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Publication numberUS7685745 B2
Publication typeGrant
Application numberUS 11/517,768
Publication dateMar 30, 2010
Filing dateSep 8, 2006
Priority dateSep 9, 2005
Fee statusLapsed
Also published asUS20070062070, US20100139129
Publication number11517768, 517768, US 7685745 B2, US 7685745B2, US-B2-7685745, US7685745 B2, US7685745B2
InventorsGerald Kuhtz, David Ortley, Marco Aurelio GROTT
Original AssigneeTaylor Made Golf Company, Inc.
Export CitationBiBTeX, EndNote, RefMan
External Links: USPTO, USPTO Assignment, Espacenet
Traction member for shoe
US 7685745 B2
Abstract
A traction member, such as a shoe cleat, for a shoe is described. According to one exemplary embodiment, a cleat securable to the sole of a shoe can include a hub with an exposed surface facing away from a shoe sole when the cleat is secured to the shoe. The cleat can further include a first group of large traction elements and a second group of small traction elements. The first group of large traction elements can be circumferentially-spaced about a periphery of the hub and with each large traction element extending downward and radially outward away from the exposed surface of the hub. The second group of small traction elements can be spaced-apart on and extend downward away from the exposed surface of the hub. The large traction elements can terminate at respective foot portions extending downward away from the hub by a first distance and the small traction elements can terminate at respective foot portions extending downward away from the hub by a second distance less than the first distance. The foot portion of each large traction element can include a generally downward facing surface that is sloped in a circumferential direction relative to the hub.
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Claims(2)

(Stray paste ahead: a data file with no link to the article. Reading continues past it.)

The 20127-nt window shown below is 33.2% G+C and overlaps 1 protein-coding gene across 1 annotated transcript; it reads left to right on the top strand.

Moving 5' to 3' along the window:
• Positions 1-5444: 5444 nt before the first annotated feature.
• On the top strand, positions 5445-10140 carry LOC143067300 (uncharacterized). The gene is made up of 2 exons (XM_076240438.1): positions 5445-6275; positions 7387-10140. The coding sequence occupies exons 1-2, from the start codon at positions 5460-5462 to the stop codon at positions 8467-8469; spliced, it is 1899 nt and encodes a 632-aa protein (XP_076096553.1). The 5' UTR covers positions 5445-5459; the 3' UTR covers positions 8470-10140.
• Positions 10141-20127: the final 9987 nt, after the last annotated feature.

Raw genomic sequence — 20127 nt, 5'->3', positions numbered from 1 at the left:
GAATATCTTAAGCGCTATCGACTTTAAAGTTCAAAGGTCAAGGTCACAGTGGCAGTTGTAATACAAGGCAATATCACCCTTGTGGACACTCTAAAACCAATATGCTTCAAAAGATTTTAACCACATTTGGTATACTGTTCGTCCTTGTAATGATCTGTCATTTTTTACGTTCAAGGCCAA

1. A cleat securable to the sole of a shoe, the cleat comprising:
a hub having a central axis and an exposed surface facing away from the shoe sole when the cleat is secured to the shoe;
at least one traction element extending downward and radially outward away from the exposed surface of the hub, wherein the at least one traction element has an elongate cross-sectional shape taken along a plane parallel to the exposed surface of the hub and curved about the central axis of the hub, and wherein the at least one traction element comprises a leading edge portion and a trailing edge portion, the leading edge portion having a first thickness and a first height, and the trailing edge portion having a second thickness and a second height, wherein the first thickness is less than the second thickness and the first height is less than the second height;
wherein the at least one traction element comprises a plurality of traction elements circumferentially spaced about a periphery of the hub; and
wherein at least one of the plurality of traction elements extends from the leading edge portion to the trailing edge portion in one circumferential direction about the hub and at least another of the plurality of traction elements is oppositely oriented and extends from the trailing edge portion to the leading edge portion in the same circumferential direction about the hub.
2. A cleat securable to the sole of a shoe, the cleat comprising:
a hub having a central axis and an exposed surface facing away from the shoe sole when the cleat is secured to the shoe;